In 2005, while testing the effects of impaired insulin signaling on the brain, Suzanne de la Monte at Brown University and her colleagues observed several unexpected phenomena in her experimental mice. Hallmarks of neurodegenerative disease had surfaced: oxidative stress, amyloid fibrils, and cell loss. "It was the craziest thing," de la Monte says. Glucose metabolism and Alzheimer's had been linked previously, says de la Monte, and perhaps her findings explained why.
Looking in the brains of patients diagnosed with Alzheimer's disease, de la Monte found reductions in insulin, insulin-like growth factor, and downstream elements such as tau, insulin receptor substrate, and kinases.
De la Monte's findings made a splash in the media, appearing in the BBC and numerous Alzheimer's news outlets. However, in the scientific community, "I wouldn't say that the term type 3 diabetes has caught on," says Greg Cole at the University of California, Los Angeles.
The term might not be popular because what is happening in the brain is still unclear. Cole says accumulated evidence suggests that insulin and insulin-like growth factor signaling is impaired in patients with Alzheimer's disease. "It looks like in Alzheimer's disease you end up having a defect in these kinds of pathways, which are similar to the pathways for insulin-resistant diabetes," says Cole. But, it's unknown as to which comes first, the disease or the insulin resistance, although de la Monte is confident that the signaling defects precede the disease. As for a decrease in insulin in the brain, "if that deficit is important, we don't know," says Cole.
In July of this year, Morris White at Children's Hospital Boston found that insulin might actually be bad for the brain. He knocked out insulin signaling in mice and found that they live nearly 20% longer.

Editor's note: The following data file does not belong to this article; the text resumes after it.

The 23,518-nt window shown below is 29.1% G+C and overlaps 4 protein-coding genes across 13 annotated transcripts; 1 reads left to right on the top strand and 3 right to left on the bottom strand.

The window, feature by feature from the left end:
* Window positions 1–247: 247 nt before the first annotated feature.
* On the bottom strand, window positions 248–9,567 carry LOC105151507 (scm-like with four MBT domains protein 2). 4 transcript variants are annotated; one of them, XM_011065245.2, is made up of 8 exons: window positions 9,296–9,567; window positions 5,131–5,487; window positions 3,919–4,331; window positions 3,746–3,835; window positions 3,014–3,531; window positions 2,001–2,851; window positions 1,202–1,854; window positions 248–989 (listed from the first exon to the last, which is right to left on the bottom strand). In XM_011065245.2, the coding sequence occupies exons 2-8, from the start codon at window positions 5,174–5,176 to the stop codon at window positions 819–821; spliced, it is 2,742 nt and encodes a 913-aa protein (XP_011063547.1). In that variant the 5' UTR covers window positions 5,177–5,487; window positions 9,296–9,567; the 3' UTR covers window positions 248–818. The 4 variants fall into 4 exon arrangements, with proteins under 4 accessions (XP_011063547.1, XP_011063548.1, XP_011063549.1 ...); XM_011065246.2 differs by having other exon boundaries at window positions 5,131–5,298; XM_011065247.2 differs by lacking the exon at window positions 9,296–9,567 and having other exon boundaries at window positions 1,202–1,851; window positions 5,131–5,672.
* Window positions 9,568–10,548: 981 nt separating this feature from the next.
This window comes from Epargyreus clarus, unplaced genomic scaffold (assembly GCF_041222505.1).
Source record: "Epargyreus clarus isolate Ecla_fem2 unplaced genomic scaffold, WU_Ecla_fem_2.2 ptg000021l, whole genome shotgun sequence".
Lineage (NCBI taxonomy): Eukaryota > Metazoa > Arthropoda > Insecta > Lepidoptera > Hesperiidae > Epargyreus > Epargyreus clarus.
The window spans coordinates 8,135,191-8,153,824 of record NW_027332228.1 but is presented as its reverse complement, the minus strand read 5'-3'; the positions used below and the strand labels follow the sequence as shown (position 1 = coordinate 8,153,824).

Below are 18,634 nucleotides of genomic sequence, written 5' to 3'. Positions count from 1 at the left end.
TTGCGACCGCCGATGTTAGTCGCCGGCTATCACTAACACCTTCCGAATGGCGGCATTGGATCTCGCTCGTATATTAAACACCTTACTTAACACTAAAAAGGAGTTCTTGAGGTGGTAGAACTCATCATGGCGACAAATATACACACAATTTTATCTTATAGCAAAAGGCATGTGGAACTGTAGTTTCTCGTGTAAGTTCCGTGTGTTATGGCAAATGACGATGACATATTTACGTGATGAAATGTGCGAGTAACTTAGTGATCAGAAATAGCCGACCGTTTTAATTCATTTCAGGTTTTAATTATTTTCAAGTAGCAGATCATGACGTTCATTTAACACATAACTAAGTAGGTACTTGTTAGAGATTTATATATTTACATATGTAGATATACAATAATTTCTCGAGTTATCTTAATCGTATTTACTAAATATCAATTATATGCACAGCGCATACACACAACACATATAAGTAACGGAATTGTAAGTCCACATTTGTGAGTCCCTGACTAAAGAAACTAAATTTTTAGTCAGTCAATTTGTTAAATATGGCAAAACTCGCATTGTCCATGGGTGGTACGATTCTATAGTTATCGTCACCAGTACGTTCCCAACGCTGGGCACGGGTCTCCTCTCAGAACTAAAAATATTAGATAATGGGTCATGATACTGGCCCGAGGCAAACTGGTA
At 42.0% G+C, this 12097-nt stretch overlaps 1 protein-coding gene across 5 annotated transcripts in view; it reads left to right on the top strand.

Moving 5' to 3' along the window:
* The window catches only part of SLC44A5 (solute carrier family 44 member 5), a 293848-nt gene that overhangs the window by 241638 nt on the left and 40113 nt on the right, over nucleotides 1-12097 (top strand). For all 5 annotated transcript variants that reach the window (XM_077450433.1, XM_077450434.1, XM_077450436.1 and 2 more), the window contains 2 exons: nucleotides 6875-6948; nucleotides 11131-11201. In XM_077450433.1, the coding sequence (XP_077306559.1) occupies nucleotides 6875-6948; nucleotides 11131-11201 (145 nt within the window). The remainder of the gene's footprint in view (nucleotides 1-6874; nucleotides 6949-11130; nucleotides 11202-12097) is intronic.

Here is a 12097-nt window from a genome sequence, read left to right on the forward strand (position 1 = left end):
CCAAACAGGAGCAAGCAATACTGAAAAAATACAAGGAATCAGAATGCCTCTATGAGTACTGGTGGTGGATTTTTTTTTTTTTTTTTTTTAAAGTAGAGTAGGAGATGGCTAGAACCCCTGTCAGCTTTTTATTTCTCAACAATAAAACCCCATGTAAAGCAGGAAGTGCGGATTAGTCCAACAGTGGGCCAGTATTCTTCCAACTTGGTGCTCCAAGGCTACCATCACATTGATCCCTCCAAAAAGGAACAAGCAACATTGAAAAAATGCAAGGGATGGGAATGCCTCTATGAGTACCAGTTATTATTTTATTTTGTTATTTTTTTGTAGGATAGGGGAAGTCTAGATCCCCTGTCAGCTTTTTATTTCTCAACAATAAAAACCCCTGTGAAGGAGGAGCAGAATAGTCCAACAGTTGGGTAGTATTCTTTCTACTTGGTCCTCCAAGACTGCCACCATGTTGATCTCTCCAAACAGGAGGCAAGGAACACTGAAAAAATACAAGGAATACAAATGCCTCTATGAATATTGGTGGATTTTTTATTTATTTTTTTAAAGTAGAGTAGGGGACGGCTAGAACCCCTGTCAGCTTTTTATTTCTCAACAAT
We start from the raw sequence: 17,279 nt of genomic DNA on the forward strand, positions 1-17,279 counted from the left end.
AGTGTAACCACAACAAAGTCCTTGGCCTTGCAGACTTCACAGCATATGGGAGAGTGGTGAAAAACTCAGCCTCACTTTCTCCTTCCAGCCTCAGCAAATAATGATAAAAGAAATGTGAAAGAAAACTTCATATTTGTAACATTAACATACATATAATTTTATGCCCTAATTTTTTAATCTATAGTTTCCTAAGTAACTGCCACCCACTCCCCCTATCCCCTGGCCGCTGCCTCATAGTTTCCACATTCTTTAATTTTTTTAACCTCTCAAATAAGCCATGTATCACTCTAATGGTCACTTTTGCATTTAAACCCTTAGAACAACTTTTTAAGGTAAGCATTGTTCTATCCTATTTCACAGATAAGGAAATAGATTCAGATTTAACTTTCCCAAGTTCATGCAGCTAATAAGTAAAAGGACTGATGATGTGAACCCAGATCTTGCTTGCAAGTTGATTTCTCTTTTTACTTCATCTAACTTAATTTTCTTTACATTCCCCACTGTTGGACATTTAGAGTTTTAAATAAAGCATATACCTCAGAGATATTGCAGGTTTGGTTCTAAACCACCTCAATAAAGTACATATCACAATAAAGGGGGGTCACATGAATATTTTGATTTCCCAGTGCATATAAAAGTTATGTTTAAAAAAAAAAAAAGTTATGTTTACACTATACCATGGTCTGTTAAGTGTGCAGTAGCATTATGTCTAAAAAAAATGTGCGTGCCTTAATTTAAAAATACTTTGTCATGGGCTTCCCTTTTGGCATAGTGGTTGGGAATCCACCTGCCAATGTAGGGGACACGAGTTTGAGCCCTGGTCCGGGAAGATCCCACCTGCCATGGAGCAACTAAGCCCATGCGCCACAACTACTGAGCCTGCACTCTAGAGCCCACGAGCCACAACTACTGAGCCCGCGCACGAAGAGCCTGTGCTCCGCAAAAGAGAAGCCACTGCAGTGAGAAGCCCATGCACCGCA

Excess insulin is also thought to compete with amyloid plaques for degradation, thereby contributing to their nefarious accumulation in the brains of Alzheimer's patients. White says that while these results appear to oppose de la Monte's findings that insulin deficiency is the problem, he agrees that approaching Alzheimer's as a diabetes-like disorder is a good direction to follow.
While scientists continue to work out the insulin-neurodegeneration link, drug companies are zooming ahead to capitalize on it. GlaxoSmithKline has begun Phase III clinical trials on its type 2 diabetes drug, Avandia, for treatment of Alzheimer's. White says the approach makes sense, as it would increase insulin sensitivity and reduce insulin in the brain. Suzanne Craft at the University of Washington is trying the opposite approach, supplying the brain with additional insulin. So far she's found promising results on memory, and clinical trials are in Phase II.
The potential success of both approaches suggests that de la Monte's idea that too little insulin and White's idea of too much insulin might both be operating Alzheimer's disease. "It's not just too much or too little," says Cole, "but proper regulation is what you need."